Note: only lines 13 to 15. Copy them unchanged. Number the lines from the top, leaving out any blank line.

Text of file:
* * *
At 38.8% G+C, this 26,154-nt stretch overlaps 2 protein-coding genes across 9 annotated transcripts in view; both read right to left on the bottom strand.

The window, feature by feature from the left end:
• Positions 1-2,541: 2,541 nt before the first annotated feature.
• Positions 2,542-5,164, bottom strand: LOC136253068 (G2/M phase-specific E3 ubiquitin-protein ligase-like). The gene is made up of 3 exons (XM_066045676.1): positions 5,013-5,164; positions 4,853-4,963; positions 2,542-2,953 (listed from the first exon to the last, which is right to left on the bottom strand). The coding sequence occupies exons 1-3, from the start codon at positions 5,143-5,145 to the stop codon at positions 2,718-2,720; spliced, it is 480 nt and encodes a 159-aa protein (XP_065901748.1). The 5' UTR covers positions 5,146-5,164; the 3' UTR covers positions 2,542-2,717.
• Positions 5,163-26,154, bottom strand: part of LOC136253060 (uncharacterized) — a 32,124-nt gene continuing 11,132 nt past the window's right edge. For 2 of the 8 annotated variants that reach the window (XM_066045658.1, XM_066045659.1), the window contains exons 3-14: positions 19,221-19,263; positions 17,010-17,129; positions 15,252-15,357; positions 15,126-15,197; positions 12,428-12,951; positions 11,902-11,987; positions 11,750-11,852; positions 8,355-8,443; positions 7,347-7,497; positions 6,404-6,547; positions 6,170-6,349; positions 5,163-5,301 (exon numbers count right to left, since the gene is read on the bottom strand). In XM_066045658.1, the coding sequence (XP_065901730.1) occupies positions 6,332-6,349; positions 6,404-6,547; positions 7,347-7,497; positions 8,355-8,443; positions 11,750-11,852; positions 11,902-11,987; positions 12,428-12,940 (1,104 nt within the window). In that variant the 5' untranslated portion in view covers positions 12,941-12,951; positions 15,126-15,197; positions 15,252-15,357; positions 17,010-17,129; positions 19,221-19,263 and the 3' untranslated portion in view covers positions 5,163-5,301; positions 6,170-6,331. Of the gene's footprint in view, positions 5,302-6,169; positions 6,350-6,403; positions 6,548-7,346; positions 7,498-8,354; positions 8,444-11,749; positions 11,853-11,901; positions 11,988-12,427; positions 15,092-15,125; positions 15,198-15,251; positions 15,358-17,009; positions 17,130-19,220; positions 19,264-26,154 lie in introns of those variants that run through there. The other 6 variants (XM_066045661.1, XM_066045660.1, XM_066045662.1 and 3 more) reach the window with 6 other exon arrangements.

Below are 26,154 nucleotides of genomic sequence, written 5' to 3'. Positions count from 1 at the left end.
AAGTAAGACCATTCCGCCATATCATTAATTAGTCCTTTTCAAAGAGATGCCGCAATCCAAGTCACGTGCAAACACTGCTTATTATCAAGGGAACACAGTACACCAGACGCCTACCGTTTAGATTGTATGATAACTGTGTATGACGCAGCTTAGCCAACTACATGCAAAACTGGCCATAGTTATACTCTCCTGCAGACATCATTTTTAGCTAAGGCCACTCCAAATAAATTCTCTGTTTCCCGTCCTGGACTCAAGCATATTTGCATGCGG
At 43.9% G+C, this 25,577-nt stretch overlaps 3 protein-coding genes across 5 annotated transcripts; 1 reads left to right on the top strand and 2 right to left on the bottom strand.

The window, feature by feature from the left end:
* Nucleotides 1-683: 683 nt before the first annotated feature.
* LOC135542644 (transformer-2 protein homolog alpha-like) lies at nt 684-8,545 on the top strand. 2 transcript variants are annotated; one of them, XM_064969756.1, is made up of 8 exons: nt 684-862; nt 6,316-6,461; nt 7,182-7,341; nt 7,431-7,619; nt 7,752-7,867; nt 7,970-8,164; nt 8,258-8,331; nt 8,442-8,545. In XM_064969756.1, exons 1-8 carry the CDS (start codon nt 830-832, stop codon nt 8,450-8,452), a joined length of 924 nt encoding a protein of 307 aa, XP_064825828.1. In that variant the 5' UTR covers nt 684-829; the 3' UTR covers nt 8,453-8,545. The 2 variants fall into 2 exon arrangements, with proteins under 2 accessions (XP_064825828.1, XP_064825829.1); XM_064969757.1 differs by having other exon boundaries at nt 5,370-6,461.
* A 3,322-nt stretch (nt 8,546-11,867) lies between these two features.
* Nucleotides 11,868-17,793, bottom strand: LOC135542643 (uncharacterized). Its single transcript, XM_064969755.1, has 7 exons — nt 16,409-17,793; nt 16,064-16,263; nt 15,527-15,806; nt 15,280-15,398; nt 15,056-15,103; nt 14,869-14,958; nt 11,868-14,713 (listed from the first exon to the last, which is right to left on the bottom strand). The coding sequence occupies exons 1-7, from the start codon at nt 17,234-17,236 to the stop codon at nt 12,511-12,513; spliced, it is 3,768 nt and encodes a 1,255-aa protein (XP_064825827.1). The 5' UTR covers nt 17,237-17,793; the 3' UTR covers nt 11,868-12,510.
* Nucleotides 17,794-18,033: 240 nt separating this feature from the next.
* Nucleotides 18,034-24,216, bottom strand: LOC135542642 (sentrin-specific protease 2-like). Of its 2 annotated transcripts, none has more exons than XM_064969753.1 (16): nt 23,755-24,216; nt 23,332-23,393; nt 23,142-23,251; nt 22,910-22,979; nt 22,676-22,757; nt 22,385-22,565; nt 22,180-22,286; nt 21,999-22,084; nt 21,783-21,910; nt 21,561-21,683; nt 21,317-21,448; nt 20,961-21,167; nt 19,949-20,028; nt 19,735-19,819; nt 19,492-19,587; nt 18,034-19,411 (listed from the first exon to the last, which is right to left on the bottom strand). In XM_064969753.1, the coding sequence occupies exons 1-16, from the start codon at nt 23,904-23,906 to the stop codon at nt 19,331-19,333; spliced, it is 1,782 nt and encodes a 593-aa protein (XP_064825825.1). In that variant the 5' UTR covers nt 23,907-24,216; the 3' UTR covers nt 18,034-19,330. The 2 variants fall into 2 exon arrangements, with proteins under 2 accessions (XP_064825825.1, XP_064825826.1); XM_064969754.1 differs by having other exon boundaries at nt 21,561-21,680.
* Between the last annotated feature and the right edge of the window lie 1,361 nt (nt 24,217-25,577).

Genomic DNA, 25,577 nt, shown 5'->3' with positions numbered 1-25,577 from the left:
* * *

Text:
* Nucleotides 11,868-17,793, bottom strand: LOC135542643 (uncharacterized). Its single transcript, XM_064969755.1, has 7 exons — nt 16,409-17,793; nt 16,064-16,263; nt 15,527-15,806; nt 15,280-15,398; nt 15,056-15,103; nt 14,869-14,958; nt 11,868-14,713 (listed from the first exon to the last, which is right to left on the bottom strand). The coding sequence occupies exons 1-7, from the start codon at nt 17,234-17,236 to the stop codon at nt 12,511-12,513; spliced, it is 3,768 nt and encodes a 1,255-aa protein (XP_064825827.1). The 5' UTR covers nt 17,237-17,793; the 3' UTR covers nt 11,868-12,510.
* Nucleotides 17,794-18,033: 240 nt separating this feature from the next.
* Nucleotides 18,034-24,216, bottom strand: LOC135542642 (sentrin-specific protease 2-like). Of its 2 annotated transcripts, none has more exons than XM_064969753.1 (16): nt 23,755-24,216; nt 23,332-23,393; nt 23,142-23,251; nt 22,910-22,979; nt 22,676-22,757; nt 22,385-22,565; nt 22,180-22,286; nt 21,999-22,084; nt 21,783-21,910; nt 21,561-21,683; nt 21,317-21,448; nt 20,961-21,167; nt 19,949-20,028; nt 19,735-19,819; nt 19,492-19,587; nt 18,034-19,411 (listed from the first exon to the last, which is right to left on the bottom strand). In XM_064969753.1, the coding sequence occupies exons 1-16, from the start codon at nt 23,904-23,906 to the stop codon at nt 19,331-19,333; spliced, it is 1,782 nt and encodes a 593-aa protein (XP_064825825.1). In that variant the 5' UTR covers nt 23,907-24,216; the 3' UTR covers nt 18,034-19,330. The 2 variants fall into 2 exon arrangements, with proteins under 2 accessions (XP_064825825.1, XP_064825826.1); XM_064969754.1 differs by having other exon boundaries at nt 21,561-21,680.